LENOX — If cellist Yo-Yo Ma pauses while addressing a crowd, one senses that it’s because he’s carefully choosing his words, not because he’s waiting for applause. But at Tanglewood, applause follows him wherever he goes, whatever he does. While Boston Symphony Orchestra stars may come and go, Ma is a constant at Tanglewood, showing up practically every year for multiple concerts, and he draws a crowd like no other living classical artist. Who else could attract so many that cars crawl bumper-to-bumper all the way from downtown Lenox, delaying the concert by half an hour? (The SoCo Creamery tent saw a temporary boom in business.) Who else could get a full standing ovation just for showing up on stage, not even having played a note?
Sunday evening, listeners turned out in droves to see Ma solo on the Koussevitzky Music Shed stage, performing Bach’s complete cello suites without intermission — a two-hour-plus marathon broken up only by short comments. (“It’s not a stump speech,” he quipped at one point when the eager audience applauded his every phrase.)
The concert was part of Ma’s lofty two-year “Bach Project,” during which he intends to perform the suites in 36 locations on six continents. The project’s mission also includes a “day of action” tailored to each location, and at Saturday’s event in Pittsfield, groups representing almost 40 local organizations assembled tables under a tent on the town’s common, and participants were offered comp tickets to the concert.
Ma was in the thick of it. Wearing an apron emblazoned with “The Berkshires Make” and a bright green trucker cap from farm-based youth organization Roots Rising, he visited tables in progress, performed at a brief tree-planting ceremony, and then listened attentively to community leaders and activists in a panel discussion hosted by Berkshire Eagle reporter Jenn Smith.
“Invite people to your tables, whether that’s the one that you make today, the one in your kitchen, the one in your community,” Smith exhorted the crowd.
This whole Bach Project is Ma’s “table,” and his table is as wide as the Tanglewood lawn and then some. He knows how many people want to sit with him, and Saturday’s action utilized his celebrity to uplift local voices that might otherwise be ignored. Ideally, the music is not just the music, but a means to an end: a kinder world.
“I want to thank you all for making time,” Ma said from the stage. “For taking the time out for us to be together tonight.”
In a world of unceasing, shallow demands on our attention, two uninterrupted hours is a significant time commitment, and Ma created a dedicated space for presence of mind. With no intermission during the suites, no opportunities arose to rejoin the outside world, examine notifications pinging in our pockets, or exclaim over whatever a certain someone had tweeted.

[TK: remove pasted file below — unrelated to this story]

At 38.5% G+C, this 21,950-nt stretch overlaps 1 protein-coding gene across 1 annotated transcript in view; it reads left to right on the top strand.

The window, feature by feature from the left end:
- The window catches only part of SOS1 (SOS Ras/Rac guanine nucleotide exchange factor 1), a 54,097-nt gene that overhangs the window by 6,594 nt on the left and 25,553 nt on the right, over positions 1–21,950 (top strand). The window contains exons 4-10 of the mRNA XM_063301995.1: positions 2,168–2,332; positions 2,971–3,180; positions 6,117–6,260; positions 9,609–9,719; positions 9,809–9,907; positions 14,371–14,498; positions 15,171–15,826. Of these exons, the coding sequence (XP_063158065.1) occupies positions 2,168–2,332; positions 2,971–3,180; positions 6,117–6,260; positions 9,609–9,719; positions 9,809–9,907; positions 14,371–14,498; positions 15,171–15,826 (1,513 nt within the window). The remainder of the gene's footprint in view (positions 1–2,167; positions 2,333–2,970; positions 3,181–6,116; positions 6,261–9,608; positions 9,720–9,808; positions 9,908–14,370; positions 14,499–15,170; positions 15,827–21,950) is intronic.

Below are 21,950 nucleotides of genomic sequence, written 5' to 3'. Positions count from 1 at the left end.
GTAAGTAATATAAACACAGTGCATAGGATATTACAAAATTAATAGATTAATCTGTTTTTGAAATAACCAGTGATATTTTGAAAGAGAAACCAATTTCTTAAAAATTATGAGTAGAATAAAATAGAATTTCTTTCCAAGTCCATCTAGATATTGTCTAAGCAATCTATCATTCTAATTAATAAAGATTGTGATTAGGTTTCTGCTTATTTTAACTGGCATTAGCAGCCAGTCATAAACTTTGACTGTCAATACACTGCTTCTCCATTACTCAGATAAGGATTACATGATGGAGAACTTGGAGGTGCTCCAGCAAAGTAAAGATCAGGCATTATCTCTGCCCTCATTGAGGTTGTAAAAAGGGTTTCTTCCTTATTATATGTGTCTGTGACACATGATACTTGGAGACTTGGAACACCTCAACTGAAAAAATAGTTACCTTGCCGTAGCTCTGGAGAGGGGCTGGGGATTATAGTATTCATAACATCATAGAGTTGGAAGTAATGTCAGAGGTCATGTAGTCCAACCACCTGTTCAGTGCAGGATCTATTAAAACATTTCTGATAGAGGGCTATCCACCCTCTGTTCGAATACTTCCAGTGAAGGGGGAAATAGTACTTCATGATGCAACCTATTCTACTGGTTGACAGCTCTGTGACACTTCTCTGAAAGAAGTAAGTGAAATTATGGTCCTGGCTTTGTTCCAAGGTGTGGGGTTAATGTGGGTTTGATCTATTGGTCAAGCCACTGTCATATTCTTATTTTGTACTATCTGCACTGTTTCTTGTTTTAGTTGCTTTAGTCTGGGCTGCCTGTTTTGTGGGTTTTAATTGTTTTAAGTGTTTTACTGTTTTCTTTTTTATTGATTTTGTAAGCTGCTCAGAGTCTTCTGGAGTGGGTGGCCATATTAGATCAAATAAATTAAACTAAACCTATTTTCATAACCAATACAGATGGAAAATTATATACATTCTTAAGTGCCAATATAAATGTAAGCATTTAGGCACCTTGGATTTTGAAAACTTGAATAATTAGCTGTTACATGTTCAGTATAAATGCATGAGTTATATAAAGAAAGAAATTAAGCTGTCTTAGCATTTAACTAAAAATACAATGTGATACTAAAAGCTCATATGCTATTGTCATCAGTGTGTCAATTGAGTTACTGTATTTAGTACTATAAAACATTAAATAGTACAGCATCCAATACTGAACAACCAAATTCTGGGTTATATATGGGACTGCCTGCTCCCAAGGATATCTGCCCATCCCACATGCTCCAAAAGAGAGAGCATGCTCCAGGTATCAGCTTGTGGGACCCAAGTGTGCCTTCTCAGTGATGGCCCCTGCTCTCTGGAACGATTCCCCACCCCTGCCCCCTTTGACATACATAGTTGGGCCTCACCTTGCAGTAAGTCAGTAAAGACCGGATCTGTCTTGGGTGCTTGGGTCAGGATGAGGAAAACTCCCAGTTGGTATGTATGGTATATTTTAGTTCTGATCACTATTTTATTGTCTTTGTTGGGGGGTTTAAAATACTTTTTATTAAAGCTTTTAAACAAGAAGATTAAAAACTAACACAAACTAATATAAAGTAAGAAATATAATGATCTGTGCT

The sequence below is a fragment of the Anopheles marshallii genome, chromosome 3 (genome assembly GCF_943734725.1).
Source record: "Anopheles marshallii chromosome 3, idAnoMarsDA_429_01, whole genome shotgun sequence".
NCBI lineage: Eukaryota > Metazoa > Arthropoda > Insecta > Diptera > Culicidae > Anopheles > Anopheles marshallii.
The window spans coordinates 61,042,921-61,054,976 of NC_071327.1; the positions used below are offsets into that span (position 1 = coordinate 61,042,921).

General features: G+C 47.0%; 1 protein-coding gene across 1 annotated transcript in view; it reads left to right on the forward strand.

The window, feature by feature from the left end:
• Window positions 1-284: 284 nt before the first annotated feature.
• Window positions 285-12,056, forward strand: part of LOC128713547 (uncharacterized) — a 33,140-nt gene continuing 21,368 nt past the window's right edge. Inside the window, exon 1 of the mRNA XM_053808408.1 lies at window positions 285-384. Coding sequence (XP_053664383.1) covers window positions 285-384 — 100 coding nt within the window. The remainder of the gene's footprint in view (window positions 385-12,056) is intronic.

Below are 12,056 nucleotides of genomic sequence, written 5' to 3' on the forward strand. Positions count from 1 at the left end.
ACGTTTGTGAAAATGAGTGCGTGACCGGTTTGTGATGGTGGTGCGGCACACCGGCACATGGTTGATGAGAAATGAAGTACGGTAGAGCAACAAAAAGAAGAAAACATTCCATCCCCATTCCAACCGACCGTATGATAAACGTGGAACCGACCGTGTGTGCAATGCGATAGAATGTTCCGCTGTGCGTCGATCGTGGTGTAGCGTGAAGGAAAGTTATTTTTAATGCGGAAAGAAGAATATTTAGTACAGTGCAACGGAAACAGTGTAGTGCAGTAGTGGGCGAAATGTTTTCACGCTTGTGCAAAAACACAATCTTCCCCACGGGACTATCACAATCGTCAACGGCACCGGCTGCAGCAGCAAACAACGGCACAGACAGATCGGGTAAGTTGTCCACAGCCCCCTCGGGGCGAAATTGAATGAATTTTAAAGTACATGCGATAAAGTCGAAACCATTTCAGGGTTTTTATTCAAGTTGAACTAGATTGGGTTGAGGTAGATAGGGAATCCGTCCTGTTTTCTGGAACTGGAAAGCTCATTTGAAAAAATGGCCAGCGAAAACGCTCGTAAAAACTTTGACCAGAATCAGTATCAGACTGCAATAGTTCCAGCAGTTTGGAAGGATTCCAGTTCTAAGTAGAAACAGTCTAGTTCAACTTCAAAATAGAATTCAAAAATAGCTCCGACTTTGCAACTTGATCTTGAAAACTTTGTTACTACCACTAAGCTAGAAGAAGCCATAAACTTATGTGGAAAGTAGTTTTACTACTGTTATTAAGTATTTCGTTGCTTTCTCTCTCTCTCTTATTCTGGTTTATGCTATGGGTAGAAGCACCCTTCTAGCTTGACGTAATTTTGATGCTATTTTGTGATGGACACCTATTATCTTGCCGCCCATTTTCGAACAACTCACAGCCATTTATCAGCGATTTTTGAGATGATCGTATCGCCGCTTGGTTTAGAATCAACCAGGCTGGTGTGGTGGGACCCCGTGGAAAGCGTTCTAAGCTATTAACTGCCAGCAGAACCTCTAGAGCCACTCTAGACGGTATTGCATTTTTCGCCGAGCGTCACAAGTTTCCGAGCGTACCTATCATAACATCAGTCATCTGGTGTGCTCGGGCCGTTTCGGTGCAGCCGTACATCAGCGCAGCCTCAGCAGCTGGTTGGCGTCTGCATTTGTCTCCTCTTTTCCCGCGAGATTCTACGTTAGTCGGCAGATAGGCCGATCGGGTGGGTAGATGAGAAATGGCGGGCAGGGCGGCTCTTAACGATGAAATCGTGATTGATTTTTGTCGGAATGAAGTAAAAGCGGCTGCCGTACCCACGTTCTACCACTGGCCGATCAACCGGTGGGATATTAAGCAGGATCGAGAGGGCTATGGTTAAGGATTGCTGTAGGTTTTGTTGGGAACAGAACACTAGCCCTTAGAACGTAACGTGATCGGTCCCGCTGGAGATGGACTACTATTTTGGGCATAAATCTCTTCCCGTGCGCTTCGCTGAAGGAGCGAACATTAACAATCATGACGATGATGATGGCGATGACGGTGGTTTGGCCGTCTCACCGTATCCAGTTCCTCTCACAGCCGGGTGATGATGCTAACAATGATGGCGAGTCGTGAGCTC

For those two hours, Ma took us on a remarkable journey. Similar to Shakespeare’s plays, the Bach suites can illuminate the full galaxy of human emotion and expression should the performer choose. Under his hands, the venerated pieces were living animals. The Prelude from Suite No. 1, chestnut of chestnuts, sounded fresh and inquisitive. The growling Gigues dispensed with all politeness. He rarely paused between movements, and so each suite was an unbroken arc, not a string of pearls. It seemed it didn’t matter at any given moment whether the average listener was hearing a Courante or an Allemande; the only thing that mattered was that we were all there.
Before Suite No. 5, Ma picked up a microphone and dedicated the piece to anyone who had experienced loss: of a loved one, health — or he said pointedly, “loss of dignity.” The Sarabande cried out, a wordless “De Profundis,” and where other Gigues danced with abandon, this one conveyed someone struggling to lift their feet. When it was over, he held his bow across the strings, and everyone understood that it was not the time to clap.
Past Bach Project encores have put local musicians or groups side by side on stage with Ma. To say this concert adhered to that form is accurate, but also seems an understatement. As James Taylor (a co-sponsor of this concert and Mr. Tanglewood himself) strolled out with a guitar to join Ma for a “Sweet Baby James” nightcap, the only thing missing was the fireworks.
At Tanglewood, Aug. 11.
Zoë Madonna can be reached at email@example.com. Follow her on Twitter @knitandlisten. Madonna’s work is supported by the Rubin Institute for Music Criticism, San Francisco Conservatory of Music, and Ann and Gordon Getty Foundation.